How You Can Help






We are looking for enthusiastic entomologists from across North America to join our project on the diversification and response to climate change in the Oedipodinae grasshoppers.

There are a total of 35 genera and over 200 species of Oedipodinae grasshoppers in North America. All of the grasshoppers within the Oedipodinae group are called "band-wings". Band-wing grasshoppers in North America are commonly found in prairies and grasslands in northern Mexico and southwest United States and prefer dry warm climates.  

We need help with collecting specimens of this grasshopper subfamily across North America. All volunteers will be featured on our MUOP website and will receive our MUOP souvenir. Long-term collaborations are also welcome. For more information, interested students can contact the PI of the project, Dr. Tereza Jezkova at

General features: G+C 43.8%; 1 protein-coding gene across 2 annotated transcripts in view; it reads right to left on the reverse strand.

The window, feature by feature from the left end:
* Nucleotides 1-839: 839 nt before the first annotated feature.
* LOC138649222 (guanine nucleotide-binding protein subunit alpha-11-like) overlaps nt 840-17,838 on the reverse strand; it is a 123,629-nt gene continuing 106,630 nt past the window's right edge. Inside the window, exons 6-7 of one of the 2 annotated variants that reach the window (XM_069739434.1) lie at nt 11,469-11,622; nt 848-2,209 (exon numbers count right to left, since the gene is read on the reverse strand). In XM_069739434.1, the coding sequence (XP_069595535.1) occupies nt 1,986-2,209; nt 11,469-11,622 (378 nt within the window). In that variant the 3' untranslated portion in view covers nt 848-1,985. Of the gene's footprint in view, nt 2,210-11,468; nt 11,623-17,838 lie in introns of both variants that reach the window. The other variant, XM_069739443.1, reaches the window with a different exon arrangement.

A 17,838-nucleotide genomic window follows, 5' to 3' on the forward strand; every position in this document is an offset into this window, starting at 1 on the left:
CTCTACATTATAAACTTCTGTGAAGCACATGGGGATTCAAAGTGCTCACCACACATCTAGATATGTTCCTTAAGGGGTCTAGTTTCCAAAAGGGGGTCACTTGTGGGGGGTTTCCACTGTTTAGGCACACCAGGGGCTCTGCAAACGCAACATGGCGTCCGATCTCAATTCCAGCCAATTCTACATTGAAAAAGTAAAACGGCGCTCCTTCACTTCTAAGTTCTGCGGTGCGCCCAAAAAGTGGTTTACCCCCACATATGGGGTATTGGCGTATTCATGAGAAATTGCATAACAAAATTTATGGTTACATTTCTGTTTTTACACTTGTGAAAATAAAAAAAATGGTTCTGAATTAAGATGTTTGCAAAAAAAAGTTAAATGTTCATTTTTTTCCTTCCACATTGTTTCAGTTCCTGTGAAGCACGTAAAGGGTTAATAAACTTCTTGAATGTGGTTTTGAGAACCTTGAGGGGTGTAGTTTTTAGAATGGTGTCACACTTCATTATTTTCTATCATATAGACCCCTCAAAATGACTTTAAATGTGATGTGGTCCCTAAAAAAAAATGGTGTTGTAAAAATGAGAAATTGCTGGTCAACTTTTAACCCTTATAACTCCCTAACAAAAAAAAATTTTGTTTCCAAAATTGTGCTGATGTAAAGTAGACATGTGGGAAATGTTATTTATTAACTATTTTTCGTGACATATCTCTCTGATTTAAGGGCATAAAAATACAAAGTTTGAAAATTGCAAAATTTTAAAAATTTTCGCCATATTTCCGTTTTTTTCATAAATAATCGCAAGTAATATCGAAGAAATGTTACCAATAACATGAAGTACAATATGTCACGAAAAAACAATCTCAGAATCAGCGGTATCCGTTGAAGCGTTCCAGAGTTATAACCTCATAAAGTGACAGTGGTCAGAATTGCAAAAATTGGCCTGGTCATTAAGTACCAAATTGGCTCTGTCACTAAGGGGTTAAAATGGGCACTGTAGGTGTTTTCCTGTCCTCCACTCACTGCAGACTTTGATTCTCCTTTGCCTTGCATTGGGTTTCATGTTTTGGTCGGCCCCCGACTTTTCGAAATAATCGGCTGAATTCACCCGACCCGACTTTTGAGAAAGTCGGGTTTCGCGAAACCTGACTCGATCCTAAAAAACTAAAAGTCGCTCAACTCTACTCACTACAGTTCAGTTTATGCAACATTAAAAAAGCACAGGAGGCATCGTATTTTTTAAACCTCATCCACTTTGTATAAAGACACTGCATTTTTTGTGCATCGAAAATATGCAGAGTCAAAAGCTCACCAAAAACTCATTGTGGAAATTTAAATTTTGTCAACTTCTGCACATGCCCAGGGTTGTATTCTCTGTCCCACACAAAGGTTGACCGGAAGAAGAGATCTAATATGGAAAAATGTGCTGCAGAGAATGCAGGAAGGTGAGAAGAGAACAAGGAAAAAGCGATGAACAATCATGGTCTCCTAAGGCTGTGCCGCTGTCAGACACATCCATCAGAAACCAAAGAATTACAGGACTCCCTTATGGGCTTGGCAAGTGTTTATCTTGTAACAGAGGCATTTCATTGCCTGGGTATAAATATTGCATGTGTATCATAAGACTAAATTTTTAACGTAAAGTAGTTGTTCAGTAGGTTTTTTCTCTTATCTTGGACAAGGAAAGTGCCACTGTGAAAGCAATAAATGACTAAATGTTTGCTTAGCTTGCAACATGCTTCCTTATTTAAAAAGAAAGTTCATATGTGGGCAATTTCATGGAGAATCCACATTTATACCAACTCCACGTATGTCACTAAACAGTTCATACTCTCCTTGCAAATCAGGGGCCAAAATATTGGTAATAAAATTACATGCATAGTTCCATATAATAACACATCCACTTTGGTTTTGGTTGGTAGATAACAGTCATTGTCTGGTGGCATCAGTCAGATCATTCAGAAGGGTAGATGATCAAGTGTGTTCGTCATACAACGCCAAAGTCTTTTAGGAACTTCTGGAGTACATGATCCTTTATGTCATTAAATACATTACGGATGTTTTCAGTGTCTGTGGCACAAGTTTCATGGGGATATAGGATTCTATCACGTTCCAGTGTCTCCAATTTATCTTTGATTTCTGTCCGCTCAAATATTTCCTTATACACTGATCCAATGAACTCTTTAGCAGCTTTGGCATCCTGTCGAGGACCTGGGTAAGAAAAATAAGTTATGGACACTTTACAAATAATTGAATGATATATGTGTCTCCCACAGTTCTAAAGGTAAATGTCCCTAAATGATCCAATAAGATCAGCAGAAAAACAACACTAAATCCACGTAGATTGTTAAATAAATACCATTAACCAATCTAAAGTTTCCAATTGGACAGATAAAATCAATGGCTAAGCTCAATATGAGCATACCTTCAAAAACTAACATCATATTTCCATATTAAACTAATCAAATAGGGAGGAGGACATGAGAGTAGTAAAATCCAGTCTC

When collecting these grasshoppers, keep in mind that band-wing grasshoppers are more diverse in dry ground habitats and warm climates. When identifying the grasshoppers, one technique involves spreading their forewings and hindwings, as different species display different colored wings. Many species can be hard to catch, so it is suggested to collect them in the morning or evening, as they are easier to catch because they are slower. 

Observing the wings when identifying grasshoppers is important because the bodies of different species look very similar. Additionally, the species in the subfamilies Oedipodinae, Acridinae, and Gomphocerinae can be easily confused because they look very similar as well. There are several ways to separate the Oedipodinae grasshoppers from the Adridinae and Gomphocerinae grasshoppers. Many species of Oedipodinae have large dark patches on their forewings, and their hindwings are usually marked with bright colors like yellow, orange, red, and blue. Also, Oedipodinae faces are usually more vertical rather than slanting, and their antennae are filiform (threadlike). 

More information on how to identify Oedipodinae grasshoppers can be found at the Bug Guide website (link below), and the North American Grasshoppers identification guidebook (Volume 2).